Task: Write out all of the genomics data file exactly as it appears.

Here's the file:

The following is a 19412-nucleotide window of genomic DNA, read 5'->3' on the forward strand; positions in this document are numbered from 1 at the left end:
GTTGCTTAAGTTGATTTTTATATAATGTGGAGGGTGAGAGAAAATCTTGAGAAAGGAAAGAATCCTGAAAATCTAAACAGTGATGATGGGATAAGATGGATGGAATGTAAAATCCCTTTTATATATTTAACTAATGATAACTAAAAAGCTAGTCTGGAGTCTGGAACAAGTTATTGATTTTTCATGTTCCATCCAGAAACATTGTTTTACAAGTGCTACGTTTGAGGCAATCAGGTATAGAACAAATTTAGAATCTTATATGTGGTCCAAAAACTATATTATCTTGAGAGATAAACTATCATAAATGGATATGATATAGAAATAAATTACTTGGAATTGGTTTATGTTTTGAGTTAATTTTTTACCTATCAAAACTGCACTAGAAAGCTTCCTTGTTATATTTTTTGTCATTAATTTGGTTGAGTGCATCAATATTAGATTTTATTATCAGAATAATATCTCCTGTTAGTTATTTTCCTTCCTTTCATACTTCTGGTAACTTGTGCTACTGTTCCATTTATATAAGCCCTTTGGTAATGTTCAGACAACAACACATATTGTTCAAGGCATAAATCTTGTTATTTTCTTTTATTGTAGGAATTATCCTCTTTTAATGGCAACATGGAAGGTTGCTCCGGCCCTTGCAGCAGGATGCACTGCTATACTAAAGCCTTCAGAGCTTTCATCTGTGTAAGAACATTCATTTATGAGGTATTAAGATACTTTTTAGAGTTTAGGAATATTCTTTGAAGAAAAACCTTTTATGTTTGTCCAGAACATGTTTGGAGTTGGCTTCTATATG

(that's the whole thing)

The following is a 19412-nucleotide window of genomic DNA, read 5'->3' on the forward strand; positions in this document are numbered from 1 at the left end:
GTTGCTTAAGTTGATTTTTATATAATGTGGAGGGTGAGAGAAAATCTTGAGAAAGGAAAGAATCCTGAAAATCTAAACAGTGATGATGGGATAAGATGGATGGAATGTAAAATCCCTTTTATATATTTAACTAATGATAACTAAAAAGCTAGTCTGGAGTCTGGAACAAGTTATTGATTTTTCATGTTCCATCCAGAAACATTGTTTTACAAGTGCTACGTTTGAGGCAATCAGGTATAGAACAAATTTAGAATCTTATATGTGGTCCAAAAACTATATTATCTTGAGAGATAAACTATCATAAATGGATATGATATAGAAATAAATTACTTGGAATTGGTTTATGTTTTGAGTTAATTTTTTACCTATCAAAACTGCACTAGAAAGCTTCCTTGTTATATTTTTTGTCATTAATTTGGTTGAGTGCATCAATATTAGATTTTATTATCAGAATAATATCTCCTGTTAGTTATTTTCCTTCCTTTCATACTTCTGGTAACTTGTGCTACTGTTCCATTTATATAAGCCCTTTGGTAATGTTCAGACAACAACACATATTGTTCAAGGCATAAATCTTGTTATTTTCTTTTATTGTAGGAATTATCCTCTTTTAATGGCAACATGGAAGGTTGCTCCGGCCCTTGCAGCAGGATGCACTGCTATACTAAAGCCTTCAGAGCTTTCATCTGTGTAAGAACATTCATTTATGAGGTATTAAGATACTTTTTAGAGTTTAGGAATATTCTTTGAAGAAAAACCTTTTATGTTTGTCCAGAACATGTTTGGAGTTGGCTTCTATATG